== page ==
November 2014




Ophthalmologist leads knowledge, outreach trip

by Michelle Dalton EyeWorld Contributing Writer


Dr. Asbell discusses surgical techniques with Prof. Win and other faculty members.

Cornea consultation at Myanmar with Prof. Win. The traditional male dress, a longyi, is very comfortable in the warm, humid weather.

Patient with descemetocele. Corneal tissue is scarce and often amniotic membrane is used to seal the eye and protect the globe.

Examining cornea consult patient and exchanging approaches for addressing dense corneal scar. About 100150 transplants are done each year, but the waiting list is more than 3,000.

Source (all): Penny A. Asbell, MD, FACS, MBA

Some surgeons not only embrace teaching others, but choose to do so outside their comfort zone and outside the U.S. For decades, Myanmar (also known as Burma) had closed borders that prevented foreigners from entering the countryand that included medical personnel on training missions. When Penny Asbell, MD, heard about a medical mission to Myanmar for the purpose of training residents and surgeons on various corneal surgical techniques, she quickly volunteered her time and expertise.

The teaching exchange was organized by John M. Corboy, MD, Hawaiian Eye Foundation (HEF), Mililani, Hawaii, which is well known for its philanthropic work in the South Pacific and Southeast Asian region. Dr. Asbell has regularly participated in HEF-organized teaching missions in Vietnam. Myanmar has roughly 60 million inhabitantsand only 350 ophthalmologists; 70 practice in the countrys largest city, Yangon. There is only one cornea-trained specialist, Dr. Asbell said. In Myanmar, it takes 6.5 years to become a doctor, before any specialty training, she added.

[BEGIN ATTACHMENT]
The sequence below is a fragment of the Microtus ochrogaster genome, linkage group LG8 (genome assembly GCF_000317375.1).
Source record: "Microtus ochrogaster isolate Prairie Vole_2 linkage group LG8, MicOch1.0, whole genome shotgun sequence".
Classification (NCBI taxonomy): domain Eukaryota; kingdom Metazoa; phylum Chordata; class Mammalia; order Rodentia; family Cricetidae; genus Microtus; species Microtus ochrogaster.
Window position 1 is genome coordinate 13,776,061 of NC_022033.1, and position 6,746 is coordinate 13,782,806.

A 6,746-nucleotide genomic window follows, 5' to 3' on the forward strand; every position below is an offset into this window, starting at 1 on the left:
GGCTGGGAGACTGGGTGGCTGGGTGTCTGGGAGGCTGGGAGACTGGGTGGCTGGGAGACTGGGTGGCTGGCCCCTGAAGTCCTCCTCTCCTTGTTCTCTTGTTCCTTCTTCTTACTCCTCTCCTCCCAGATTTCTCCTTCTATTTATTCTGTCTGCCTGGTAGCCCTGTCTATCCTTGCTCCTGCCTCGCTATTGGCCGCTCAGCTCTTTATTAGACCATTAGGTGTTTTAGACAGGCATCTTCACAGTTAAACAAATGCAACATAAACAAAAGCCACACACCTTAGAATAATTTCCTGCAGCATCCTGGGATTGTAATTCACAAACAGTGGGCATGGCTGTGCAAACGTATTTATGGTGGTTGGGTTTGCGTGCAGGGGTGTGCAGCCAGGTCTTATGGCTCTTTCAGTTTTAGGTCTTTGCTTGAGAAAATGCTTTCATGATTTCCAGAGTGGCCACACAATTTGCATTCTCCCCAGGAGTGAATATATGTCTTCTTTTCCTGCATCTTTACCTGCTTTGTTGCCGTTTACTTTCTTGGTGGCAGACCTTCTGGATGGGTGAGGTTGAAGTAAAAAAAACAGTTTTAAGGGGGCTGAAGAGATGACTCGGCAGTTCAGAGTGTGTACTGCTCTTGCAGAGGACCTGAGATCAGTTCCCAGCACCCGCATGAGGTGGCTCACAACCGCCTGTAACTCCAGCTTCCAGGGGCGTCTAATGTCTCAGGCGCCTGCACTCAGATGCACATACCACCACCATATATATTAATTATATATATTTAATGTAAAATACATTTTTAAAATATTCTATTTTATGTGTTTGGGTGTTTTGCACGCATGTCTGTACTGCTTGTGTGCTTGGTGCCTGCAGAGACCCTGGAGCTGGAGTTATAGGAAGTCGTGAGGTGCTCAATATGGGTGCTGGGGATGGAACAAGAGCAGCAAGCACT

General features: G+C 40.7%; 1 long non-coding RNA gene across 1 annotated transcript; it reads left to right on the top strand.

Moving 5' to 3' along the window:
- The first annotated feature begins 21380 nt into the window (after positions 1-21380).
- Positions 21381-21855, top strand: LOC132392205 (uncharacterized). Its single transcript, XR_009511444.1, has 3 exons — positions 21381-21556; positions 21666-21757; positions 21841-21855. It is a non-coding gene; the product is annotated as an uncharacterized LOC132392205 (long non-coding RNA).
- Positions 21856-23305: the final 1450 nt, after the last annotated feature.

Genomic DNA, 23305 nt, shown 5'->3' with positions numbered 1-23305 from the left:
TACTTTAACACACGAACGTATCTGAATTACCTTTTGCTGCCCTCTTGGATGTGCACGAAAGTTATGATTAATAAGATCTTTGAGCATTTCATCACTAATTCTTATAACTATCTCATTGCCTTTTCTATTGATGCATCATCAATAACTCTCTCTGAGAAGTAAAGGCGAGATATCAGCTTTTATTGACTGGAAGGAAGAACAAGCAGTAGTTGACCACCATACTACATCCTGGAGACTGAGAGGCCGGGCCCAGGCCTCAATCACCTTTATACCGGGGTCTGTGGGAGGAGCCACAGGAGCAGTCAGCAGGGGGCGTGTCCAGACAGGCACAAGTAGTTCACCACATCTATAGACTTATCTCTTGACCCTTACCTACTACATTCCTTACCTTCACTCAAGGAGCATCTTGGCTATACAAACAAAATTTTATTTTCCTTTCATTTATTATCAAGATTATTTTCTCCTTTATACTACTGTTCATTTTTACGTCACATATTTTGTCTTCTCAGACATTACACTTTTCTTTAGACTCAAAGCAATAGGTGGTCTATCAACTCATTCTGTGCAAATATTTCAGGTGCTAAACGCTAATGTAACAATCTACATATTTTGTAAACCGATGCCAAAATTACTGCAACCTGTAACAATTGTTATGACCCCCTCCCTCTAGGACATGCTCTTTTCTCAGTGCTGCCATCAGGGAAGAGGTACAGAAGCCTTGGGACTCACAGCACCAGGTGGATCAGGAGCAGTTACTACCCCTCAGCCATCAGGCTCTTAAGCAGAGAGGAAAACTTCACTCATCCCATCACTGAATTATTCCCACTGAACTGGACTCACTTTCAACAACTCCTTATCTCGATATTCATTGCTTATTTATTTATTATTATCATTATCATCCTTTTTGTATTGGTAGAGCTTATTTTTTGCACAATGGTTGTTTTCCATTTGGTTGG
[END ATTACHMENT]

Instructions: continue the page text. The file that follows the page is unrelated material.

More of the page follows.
After getting their medical degree, they do a year of internship, then 2 years of government service. Then they have to pass an exam to see if they can get into ophthalmology, she said. There are about 1220 residents a year specializing in ophthalmology, but only 4 programs country-wide. Although previously a wealthy country when it was under British rule, the Human Development Index ranks the country as having one of the lowest levels of human development in the world, likely a result of decades-long civil wars and ethnic cleansing after the British withdrew. Currently, estimates of per capita income are about $230 (although data is unreliable).

Were certainly indebted to HEF for having organized this course, Dr. Asbell said. It was a wonderful experience. Prof. Tin Win, department head of the Yangon Eye Hospital, served as the surgeons host during their time in Myanmar. Dr. Asbell said the country started an eye bank in 1993, and receives between 100150 corneas a year, but Prof. Win shared with me that he has a waiting list of 3,000 patients who need corneal transplant surgery. And the government is of little help, spending anywhere from 0.5% to 3% of its GDP on healthcare, leaving patients to pay for medicine and treatment even in public clinics. According to the RANZCO Eye Foundation, Surrey Hills, Australia, the country has a backlog of more than 600,000 cataract surgeries, and less than half the ophthalmologists in the country are trained to perform surgery. RANZCO notes that Myanmar has an 8.1% blindness prevalence rate, caused by cataracts (64%), glaucoma (17%), trachoma (4%), and other causes (15%). Low vision is rampant40.4% in rural areas, 70% of which is attributed to cataract.